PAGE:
NBA Finals: What happened in Game 3?

Originally Published: June 6, 2011
ESPN.com

The Miami Heat won the pivotal Game 3, taking a 2-1 series lead and regaining home-court advantage. What to make of their performance? What happened to Dirk down the stretch?

Here are 25 takes on Game 3 and beyond:

1. Which five words best sum up Game 3?


A. Wade, Heat got it done
B. Mavs didn't get it done
C. Heat defense was too much
D. Could have gone either way
E. [Write your own headline here]

Graydon Gordian, 48 Minutes of Hell: D. Could have gone either way. We may want to act like the 48th minute of basketball Sunday tells us something deeply ingrained about either team, but the truth is we were a makeable Dirk Nowitzki lean-back jumper away from seeing an overtime and leaving with an entirely different impression.

Tom Haberstroh, Heat Index: D. Could have gone either way. What if Chris Bosh's jumper rims out and Dirk Nowitzki hits the game winner? For those who believe in the existence of the clutch gene, this game actually should have gone the other way.

Zach Harper, Daily Dime Live: E. Wade and LeBron lead win. I know we like to often attribute 48 minutes of a team effort to one player winning the game, but that's not how Game 3 worked. Wade carried Miami in the first half with 18 points. In the second half, LeBron created 23 points -- with scoring and assists -- to Wade's 14 created points. The Heat's defense and duo were too much.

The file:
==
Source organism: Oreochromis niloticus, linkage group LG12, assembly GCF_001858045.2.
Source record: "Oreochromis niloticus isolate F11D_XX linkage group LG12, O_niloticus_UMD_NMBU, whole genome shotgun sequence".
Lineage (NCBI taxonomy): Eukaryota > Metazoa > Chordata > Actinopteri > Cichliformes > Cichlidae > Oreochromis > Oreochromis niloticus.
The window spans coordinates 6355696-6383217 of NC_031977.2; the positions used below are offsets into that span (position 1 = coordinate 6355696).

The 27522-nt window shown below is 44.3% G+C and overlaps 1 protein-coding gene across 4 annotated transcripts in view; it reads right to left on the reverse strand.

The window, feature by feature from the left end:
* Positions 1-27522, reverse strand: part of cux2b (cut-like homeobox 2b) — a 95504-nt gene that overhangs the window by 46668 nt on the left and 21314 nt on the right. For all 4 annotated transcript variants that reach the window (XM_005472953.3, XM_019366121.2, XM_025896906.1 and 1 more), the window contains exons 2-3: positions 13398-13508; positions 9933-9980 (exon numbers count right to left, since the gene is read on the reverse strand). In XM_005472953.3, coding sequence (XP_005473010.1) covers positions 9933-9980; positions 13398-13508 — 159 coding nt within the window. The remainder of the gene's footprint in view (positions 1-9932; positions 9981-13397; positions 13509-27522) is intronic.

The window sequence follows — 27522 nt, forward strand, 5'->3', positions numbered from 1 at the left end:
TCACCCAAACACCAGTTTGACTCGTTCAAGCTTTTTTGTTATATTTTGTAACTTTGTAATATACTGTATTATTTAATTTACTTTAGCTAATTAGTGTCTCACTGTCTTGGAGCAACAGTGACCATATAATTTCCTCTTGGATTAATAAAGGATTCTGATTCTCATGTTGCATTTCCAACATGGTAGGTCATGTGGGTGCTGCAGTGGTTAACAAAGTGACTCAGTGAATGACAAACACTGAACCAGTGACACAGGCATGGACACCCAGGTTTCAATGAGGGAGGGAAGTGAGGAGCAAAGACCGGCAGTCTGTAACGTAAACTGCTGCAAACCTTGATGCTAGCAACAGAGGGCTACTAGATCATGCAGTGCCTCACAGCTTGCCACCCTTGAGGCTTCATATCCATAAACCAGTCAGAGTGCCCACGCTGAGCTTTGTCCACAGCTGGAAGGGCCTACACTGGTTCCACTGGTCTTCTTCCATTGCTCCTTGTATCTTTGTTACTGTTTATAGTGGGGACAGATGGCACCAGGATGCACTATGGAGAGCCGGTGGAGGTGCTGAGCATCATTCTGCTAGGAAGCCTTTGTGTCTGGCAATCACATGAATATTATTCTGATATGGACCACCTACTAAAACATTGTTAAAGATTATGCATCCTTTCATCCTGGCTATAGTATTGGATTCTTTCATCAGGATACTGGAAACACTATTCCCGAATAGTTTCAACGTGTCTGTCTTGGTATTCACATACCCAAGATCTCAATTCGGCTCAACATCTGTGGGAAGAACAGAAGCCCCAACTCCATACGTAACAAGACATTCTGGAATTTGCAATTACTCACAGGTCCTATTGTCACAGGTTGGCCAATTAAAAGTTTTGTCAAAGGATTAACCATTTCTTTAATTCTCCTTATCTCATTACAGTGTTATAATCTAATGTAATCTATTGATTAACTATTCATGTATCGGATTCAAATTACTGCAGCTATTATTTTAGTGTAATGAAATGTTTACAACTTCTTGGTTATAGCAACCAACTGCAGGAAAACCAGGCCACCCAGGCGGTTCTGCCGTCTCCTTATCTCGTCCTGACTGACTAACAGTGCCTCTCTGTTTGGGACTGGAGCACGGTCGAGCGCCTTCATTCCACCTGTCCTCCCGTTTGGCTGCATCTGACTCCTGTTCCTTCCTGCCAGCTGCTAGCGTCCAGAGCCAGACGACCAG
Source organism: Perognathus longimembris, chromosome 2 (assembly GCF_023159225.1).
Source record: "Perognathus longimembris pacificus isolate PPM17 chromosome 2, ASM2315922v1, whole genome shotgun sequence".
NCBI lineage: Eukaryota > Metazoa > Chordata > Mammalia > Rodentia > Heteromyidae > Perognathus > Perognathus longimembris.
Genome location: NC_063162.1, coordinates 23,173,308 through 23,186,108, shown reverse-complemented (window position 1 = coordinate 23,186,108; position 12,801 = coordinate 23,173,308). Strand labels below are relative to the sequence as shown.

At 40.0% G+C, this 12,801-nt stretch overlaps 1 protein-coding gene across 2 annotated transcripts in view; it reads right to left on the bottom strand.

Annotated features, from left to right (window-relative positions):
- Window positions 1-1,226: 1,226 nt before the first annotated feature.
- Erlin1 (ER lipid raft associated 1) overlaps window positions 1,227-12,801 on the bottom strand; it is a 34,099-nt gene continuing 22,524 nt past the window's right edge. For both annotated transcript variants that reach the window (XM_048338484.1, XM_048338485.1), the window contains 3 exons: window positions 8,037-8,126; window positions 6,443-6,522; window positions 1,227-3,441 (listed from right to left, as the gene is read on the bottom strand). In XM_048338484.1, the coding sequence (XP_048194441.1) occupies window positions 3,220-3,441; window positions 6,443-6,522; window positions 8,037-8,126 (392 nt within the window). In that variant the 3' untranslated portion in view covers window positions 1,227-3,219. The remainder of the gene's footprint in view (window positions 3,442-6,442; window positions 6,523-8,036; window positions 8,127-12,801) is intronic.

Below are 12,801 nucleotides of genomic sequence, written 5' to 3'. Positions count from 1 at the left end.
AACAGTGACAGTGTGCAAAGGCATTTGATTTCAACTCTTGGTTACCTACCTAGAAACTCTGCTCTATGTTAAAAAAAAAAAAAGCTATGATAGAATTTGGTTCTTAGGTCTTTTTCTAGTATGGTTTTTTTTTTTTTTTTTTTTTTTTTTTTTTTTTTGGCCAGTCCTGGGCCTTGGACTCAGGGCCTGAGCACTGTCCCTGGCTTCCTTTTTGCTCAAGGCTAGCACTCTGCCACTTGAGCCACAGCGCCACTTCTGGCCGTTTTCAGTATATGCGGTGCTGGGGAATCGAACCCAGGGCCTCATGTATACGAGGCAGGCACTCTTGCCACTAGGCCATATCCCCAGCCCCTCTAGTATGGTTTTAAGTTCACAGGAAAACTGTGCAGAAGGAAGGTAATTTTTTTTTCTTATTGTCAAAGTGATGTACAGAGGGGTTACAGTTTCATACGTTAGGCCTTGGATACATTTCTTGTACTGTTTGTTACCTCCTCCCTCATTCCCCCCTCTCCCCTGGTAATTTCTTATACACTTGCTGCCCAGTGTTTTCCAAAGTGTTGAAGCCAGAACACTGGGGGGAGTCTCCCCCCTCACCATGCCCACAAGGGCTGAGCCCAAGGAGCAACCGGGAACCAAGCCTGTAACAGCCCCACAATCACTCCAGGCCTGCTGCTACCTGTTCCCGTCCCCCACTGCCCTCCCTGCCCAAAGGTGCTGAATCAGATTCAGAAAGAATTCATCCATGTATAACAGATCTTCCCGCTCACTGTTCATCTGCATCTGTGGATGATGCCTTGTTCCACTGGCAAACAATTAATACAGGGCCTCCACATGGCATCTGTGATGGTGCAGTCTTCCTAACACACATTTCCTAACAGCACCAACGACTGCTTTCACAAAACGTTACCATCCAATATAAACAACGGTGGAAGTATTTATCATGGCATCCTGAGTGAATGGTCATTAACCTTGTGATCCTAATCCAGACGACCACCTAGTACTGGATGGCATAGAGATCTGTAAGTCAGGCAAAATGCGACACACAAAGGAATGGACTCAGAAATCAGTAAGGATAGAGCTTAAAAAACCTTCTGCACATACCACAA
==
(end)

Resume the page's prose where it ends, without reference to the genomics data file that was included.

Beckley Mason, HoopSpeak: E. Dallas nosedives with Dirk out. Dirk Nowitzki has played all but 20 minutes in this series. In those 20 minutes he's spent on the bench, Dallas has been outscored by 31 points. If the Mavs can't figure out how to generate offense when their uberstar sits, they'll continue to put tremendous pressure on themselves, and Dirk, to rally late against a very tough Miami defense.

Marc Stein, ESPN.com: C. Heat defense was too much. Wade was as in charge and focused as I've ever seen him. But the Heat's D, to me, is still the biggest reason why they're constantly rolling up leads and could well have snared a 3-0 lead right now. The Mavs made it this far with an incredibly unorthodox construction for a team in the Finals: one star and a lot of specialists. Trouble is, Miami is good enough defensively to make that one star work hard for everything he gets and shut down all his helpers.


2. Dirk scored 12 straight, then threw it away and missed a jumper. He …


A. Needed to close the game better
B. Can't do everything for Mavs

Graydon Gordian, 48 Minutes of Hell: B. Can't do everything for Mavs. His turnover on the Mavs' second-to-last possession was regrettable, but the final shot he took was, for Dirk, a decent look. It's a shot we've all seen him make countless times, but it didn't fall that one time. It's disingenuous to act like the Mavericks didn't get a shot they wanted.

Tom Haberstroh, Heat Index: B. Can't do everything for Mavs. Rick Carlisle said it. Jason Terry said it. Jason Kidd said it. We all saw it. Someone else needs to step up. Nowitzki scored every point for Dallas after the 6:48 mark. He's as close to a basketball god as we have in this game, but as shocking as it may be, he is mortal.